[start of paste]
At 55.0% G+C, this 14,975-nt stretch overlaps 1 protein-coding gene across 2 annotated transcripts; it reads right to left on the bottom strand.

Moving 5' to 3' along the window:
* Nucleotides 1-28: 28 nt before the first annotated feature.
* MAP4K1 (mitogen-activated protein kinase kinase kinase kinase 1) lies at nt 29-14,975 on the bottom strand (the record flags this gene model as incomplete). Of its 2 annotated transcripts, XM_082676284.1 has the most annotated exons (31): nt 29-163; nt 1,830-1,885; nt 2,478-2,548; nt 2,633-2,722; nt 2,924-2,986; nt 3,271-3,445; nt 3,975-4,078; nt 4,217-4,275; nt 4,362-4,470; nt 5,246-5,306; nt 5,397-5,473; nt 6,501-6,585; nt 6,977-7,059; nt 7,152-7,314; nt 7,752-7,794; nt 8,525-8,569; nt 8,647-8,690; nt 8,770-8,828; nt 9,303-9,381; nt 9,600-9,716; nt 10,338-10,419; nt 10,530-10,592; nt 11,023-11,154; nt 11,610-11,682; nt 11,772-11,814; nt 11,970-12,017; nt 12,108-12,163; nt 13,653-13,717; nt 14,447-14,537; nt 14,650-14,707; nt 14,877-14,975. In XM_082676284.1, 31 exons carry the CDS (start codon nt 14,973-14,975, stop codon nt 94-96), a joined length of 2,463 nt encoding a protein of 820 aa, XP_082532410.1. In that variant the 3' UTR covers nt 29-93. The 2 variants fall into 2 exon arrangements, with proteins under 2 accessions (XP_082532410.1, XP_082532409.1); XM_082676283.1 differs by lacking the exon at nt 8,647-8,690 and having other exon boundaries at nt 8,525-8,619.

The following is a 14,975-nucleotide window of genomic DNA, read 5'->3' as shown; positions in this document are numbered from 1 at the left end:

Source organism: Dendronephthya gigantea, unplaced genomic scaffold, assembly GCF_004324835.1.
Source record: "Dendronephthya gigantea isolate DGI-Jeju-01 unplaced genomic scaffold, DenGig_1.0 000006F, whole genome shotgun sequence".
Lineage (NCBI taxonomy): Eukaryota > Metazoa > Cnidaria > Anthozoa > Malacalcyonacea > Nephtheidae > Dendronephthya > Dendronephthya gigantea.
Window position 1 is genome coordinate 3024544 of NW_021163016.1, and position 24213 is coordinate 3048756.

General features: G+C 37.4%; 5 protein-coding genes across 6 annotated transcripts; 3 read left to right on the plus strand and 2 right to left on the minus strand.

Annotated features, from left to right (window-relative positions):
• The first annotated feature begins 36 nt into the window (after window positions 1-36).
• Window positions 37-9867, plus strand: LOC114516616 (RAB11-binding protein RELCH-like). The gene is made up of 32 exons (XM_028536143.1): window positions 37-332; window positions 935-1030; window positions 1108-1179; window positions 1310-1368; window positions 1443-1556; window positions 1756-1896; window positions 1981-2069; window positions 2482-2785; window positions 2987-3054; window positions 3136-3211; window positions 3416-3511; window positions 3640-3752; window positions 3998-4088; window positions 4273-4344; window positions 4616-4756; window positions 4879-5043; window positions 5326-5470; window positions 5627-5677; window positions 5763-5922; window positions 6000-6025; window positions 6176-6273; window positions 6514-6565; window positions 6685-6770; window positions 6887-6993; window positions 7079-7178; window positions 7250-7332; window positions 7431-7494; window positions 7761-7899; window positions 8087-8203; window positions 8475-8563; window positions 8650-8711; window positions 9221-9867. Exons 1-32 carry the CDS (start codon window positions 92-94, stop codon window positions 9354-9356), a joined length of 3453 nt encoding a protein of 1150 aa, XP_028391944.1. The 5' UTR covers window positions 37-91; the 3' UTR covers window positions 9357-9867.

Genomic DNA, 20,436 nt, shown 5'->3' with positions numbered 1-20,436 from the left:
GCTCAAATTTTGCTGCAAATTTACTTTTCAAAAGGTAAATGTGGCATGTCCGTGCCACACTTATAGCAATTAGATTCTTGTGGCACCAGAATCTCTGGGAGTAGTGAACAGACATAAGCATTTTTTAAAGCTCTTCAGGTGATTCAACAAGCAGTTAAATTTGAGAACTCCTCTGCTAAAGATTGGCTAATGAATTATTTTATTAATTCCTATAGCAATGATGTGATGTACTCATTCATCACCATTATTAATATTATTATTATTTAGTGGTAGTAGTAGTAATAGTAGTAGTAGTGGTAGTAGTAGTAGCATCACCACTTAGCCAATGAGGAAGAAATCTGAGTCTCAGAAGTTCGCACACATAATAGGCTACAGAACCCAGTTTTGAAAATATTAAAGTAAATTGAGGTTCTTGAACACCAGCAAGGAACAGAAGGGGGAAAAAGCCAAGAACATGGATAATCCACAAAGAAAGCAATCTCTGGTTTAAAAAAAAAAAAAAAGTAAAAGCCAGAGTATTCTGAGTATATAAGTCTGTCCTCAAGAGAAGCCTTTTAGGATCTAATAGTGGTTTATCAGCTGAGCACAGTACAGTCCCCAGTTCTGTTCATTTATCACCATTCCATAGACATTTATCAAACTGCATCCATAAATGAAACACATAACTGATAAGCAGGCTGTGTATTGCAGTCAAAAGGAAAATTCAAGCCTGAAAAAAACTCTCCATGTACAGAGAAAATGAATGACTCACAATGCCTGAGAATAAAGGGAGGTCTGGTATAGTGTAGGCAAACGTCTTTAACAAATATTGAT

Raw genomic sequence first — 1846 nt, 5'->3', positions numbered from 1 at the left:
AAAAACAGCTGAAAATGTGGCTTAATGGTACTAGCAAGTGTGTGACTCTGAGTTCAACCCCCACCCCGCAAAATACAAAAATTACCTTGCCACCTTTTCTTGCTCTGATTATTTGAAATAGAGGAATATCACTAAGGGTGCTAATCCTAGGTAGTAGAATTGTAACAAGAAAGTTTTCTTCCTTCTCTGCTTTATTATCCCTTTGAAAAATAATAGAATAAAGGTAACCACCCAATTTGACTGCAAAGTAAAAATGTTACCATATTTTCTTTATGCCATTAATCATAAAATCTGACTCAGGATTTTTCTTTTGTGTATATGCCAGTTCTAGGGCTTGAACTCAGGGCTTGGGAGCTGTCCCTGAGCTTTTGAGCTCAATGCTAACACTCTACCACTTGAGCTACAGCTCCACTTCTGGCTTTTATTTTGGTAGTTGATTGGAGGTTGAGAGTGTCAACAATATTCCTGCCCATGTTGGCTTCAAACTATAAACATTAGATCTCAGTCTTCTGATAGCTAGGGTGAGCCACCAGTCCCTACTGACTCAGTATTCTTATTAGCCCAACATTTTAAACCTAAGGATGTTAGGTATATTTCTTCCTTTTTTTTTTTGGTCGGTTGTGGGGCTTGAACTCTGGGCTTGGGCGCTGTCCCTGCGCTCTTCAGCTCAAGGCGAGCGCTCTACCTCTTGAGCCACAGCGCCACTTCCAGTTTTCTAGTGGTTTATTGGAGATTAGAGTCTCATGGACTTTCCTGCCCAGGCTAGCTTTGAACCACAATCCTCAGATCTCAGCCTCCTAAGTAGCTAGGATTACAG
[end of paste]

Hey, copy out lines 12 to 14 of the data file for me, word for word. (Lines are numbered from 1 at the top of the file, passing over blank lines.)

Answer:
• The first annotated feature begins 36 nt into the window (after window positions 1-36).
• Window positions 37-9867, plus strand: LOC114516616 (RAB11-binding protein RELCH-like). The gene is made up of 32 exons (XM_028536143.1): window positions 37-332; window positions 935-1030; window positions 1108-1179; window positions 1310-1368; window positions 1443-1556; window positions 1756-1896; window positions 1981-2069; window positions 2482-2785; window positions 2987-3054; window positions 3136-3211; window positions 3416-3511; window positions 3640-3752; window positions 3998-4088; window positions 4273-4344; window positions 4616-4756; window positions 4879-5043; window positions 5326-5470; window positions 5627-5677; window positions 5763-5922; window positions 6000-6025; window positions 6176-6273; window positions 6514-6565; window positions 6685-6770; window positions 6887-6993; window positions 7079-7178; window positions 7250-7332; window positions 7431-7494; window positions 7761-7899; window positions 8087-8203; window positions 8475-8563; window positions 8650-8711; window positions 9221-9867. Exons 1-32 carry the CDS (start codon window positions 92-94, stop codon window positions 9354-9356), a joined length of 3453 nt encoding a protein of 1150 aa, XP_028391944.1. The 5' UTR covers window positions 37-91; the 3' UTR covers window positions 9357-9867.

Genomic DNA, 20,436 nt, shown 5'->3' with positions numbered 1-20,436 from the left: